Starting to build the earthen mass floor

by ziggy on November 3, 2008 -- 1 comment -- Follow

And now… how to build an earthen floor:

When I began building, I decided to leave the topsoil in my house instead of hauling it out. I guess mostly to avoid the extra labor, really.


Over the months, it has become quite tamped and solid from continually walking on it. I decided to leave it as is, with the original slope of the land, supposing that any moisture that does happen to get in there (which it shouldn’t) will run out towards the drainage trench.

Moving and tamping the gravel

Next up was moving gravel into the space. I estimate it took about six tons of material. The gravel is about 3-4″ thick on the east side, and 12″ on the west. (It is 1″ clean gravel, for the record.) It was surprisingly easy to level – I hardly had to do anything other than rake it and eye it to judge it level. Although having level dots painted on the foundation certainly helped when moving the gravel into the house.

Anyway, next came the tamping. Thankfully, we got the gravel in the house just in time for our annual traveling Halloween party. Typically, we celebrate Halloween by traveling around the village, making stops at different (and predetermined) houses and locations. Each host has a different activity or snacks or what-have-you. For my stop, we had a GOBCOBATRON DISCO. Presumably, with all of those bodies dancing, the gravel would be tamped more easily than having to do it by hand by myself.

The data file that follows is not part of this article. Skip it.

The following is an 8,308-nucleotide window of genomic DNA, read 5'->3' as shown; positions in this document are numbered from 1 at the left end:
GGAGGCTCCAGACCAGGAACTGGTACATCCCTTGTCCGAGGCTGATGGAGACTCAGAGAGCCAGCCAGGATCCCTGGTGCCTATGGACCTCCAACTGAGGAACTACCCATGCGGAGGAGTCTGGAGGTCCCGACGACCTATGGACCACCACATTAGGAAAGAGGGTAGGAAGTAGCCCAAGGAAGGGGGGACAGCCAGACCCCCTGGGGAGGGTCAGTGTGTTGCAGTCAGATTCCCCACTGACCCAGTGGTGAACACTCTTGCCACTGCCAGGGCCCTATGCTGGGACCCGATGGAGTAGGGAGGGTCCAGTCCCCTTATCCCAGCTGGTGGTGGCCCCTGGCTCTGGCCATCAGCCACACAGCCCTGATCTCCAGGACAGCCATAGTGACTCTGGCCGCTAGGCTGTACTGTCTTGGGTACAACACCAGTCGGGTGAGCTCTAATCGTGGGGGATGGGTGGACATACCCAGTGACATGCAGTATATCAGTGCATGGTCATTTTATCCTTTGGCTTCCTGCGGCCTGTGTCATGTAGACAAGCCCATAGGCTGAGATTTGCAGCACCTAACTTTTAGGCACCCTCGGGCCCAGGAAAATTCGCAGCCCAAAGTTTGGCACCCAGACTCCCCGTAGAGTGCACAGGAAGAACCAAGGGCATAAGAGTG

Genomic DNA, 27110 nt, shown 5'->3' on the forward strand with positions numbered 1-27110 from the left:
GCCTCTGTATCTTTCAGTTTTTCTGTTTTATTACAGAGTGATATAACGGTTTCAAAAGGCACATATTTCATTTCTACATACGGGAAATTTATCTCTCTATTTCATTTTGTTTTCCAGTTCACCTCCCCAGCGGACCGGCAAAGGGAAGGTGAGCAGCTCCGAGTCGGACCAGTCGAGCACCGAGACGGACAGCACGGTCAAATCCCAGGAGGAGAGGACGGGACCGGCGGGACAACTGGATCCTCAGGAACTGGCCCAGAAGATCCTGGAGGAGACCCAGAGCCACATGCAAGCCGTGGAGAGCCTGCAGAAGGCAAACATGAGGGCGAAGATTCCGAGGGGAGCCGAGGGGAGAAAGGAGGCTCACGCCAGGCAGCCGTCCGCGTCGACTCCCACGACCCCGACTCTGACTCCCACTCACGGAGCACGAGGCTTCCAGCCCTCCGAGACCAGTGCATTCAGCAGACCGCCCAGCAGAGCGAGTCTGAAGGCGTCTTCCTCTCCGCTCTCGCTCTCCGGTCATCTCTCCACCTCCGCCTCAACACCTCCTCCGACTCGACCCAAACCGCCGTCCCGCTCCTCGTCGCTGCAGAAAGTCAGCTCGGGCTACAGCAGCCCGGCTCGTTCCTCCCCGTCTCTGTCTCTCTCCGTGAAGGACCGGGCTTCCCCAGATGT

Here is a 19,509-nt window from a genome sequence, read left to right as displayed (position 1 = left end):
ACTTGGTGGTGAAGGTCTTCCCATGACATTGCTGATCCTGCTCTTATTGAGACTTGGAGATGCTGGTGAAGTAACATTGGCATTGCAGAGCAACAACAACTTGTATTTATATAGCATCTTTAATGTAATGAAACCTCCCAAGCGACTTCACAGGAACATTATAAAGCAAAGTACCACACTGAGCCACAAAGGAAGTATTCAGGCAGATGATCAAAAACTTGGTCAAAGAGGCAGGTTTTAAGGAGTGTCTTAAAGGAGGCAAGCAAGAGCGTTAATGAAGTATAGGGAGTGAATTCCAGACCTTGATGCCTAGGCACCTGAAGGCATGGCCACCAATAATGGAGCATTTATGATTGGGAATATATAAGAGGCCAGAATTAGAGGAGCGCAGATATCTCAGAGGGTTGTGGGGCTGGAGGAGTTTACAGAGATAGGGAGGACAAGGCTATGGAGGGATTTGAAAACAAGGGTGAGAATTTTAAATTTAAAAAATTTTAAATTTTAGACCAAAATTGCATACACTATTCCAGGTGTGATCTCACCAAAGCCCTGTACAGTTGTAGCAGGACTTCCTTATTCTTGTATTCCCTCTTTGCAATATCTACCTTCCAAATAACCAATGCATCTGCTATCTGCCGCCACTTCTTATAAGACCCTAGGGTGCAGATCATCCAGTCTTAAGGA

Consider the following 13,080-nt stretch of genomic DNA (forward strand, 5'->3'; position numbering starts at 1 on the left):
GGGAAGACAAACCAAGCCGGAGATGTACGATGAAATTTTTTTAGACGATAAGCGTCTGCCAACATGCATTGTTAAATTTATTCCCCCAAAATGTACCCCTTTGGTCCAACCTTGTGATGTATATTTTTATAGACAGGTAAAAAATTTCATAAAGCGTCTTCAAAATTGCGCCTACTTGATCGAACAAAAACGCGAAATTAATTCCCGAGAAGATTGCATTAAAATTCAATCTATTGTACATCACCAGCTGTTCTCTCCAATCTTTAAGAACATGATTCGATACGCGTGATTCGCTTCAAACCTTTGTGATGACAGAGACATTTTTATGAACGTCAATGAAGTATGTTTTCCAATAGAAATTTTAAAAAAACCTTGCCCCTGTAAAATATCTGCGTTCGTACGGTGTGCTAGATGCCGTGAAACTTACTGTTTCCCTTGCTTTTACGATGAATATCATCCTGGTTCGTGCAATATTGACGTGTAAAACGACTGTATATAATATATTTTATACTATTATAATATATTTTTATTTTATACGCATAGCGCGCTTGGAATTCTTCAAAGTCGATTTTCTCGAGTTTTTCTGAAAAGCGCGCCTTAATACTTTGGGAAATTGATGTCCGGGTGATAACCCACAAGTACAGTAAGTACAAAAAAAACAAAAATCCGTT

It certainly didn’t do any harm!

Making the earthen floor mix

Now it was time to make the mix for the base layer of the earthen floor: a combination of sand, clay, and straw (surprise!). For this base layer, the ratio of sand to clay that I am using is 3:1, with long straw by the handful. The next (and final) layer will have sifted sand, sieved clay, and chopped straw.


My base layer is 2.5″ thick. Today, I stomped a whole 11 batches of material for the house. There are 14 batches currently in the space. It will need a few more before it is done.


To make the actual floor, I load the (very dry) mix into buckets, and then dump it on the floor. Next I use my hands to knead the surface and make it roughly level. I slap it some with my hands, and then stamp it by jumping on a longish 2×6 board. Stamping it is very tiring and hard on the back. Thankfully, it has been surprisingly easy to keep level. I am not being too picky about having a perfectly level floor, though. This layer is much rougher than the final coat of earth, too, so I’ll be more careful with that final layer.

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